The answer, of course, is clear: There is no real difference. A couple of minutes is all that separates abortion from infanticide. If Weaver had simply been in a different place and gotten there a little earlier and used a different method to "take care of" her problem, she would be getting high-fives on Twitter rather than pat-downs at the big house. If that bathroom had been a clinic, if that trash bag had been a medical waste container, if the baby had been poisoned instead of suffocated, Weaver would be writing a self-congratulary essay for a feminist website rather than filing a motion with the court of appeals.
In this May 11, 2016, file photo, former Muskingum University student Emile Weaver looks at an exhibit during her trial in Muskingum County Common Pleas Court in Zanesville, Ohio. Muskingum County Common Pleas Judge Mark Fleegle sentenced Weaver to life in prison without parole Monday, June 27, 2016, after she disposed of her newborn baby in a trash bin outside the Delta Gamma Theta sorority house on campus, and a jury found her guilty May 13, 2016, of aggravated murder, abuse of a corpse and tampering with evidence. (Chris Crook/Times Recorder via AP, Pool, File)
There are a million abortions in this country every year, and at least 11,000 late-term abortions. What Weaver did was a minute away from both of those statistics. If she'd just gotten around to carrying out her murderous plot one minute earlier, she'd be counted as another courageous feminist warrior, not as another inmate on cell block B.
We should note that there are people in this country who perform late-term abortions for a living. These champions of women's rights were highlighted in a sympathetic documentary a couple of years ago. They're invited to speak at colleges and feminist conferences. Yet they have, hundreds and thousands of times, done exactly what Weaver did, only they happen to (usually) do it while the fully-formed and developed child is in the womb. But so what? What difference does that really make?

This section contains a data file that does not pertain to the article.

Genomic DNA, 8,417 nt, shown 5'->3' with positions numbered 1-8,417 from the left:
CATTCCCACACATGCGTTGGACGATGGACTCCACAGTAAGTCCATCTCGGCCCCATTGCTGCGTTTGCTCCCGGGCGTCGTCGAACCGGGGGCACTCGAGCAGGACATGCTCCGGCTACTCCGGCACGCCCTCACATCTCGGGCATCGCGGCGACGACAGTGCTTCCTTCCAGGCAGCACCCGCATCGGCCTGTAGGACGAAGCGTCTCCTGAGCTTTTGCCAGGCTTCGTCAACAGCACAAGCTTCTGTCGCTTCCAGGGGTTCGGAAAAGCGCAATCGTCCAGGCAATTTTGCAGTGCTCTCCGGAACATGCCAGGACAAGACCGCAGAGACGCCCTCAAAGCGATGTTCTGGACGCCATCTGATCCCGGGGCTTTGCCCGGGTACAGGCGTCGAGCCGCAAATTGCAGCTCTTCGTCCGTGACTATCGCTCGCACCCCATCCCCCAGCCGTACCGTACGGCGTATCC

Consider, too, that the penalties for performing illegal partial birth abortions - a method of abortion where the child is killed as it is in the process of being delivered - are quite minor. A doctor who kills a baby when almost its entire body is hanging outside of the mother's birth canal faces the possibility of fines. Meanwhile, a woman who kills a baby a second after the head comes out of her birth canal faces life in prison. On what moral or scientific principle can we justify that sort of disparity? It should be obvious to anyone who thinks about this for even a moment that either that doctor is just as guilty as that mother, or that mother is just as innocent as that doctor.
Let's go back to Handler's heroic Playboy editorial. You recall that she offered three rationales for her decision to kill two children in a single year. Weaver could qualify under all three:
1. The world is overpopulated.
If the the mythological overpopulation of the Earth makes abortion "smart" and "sustainable," surely it makes post-birth abortion just as smart and just as sustainable. In fact, it makes all murder smart and sustainable, especially the most efficient forms of it. Genocidal dictators, terrorists, and serial killers have done far more to solve the overpopulation problem than Handler. Why should she get all the credit? If Handler can be "applauded" for terminating two human beings in the name of environmental sustainability, surely Pol Pot deserves a standing ovation.
Weaver did not contribute as much to the depopulation effort as either Handler or Pol Pot, but pro-aborts should still be grateful for her modest effort. And they certainly shouldn't support locking her in prison for it.
2. She would be a bad parent.
If the possibility of being a "bad parent" can justify abortion in the womb, obviously it can justify abortion outside of the womb. Weaver was a reckless, selfish, cruel and immature sorority girl. If she can't make a claim to being a bad mother, or a potentially bad mother, nobody can. So if any woman can kill her child because of the potential of being a bad mother, why can't she? Why should the return policy end at birth? As a matter of fact, why should it end at any point?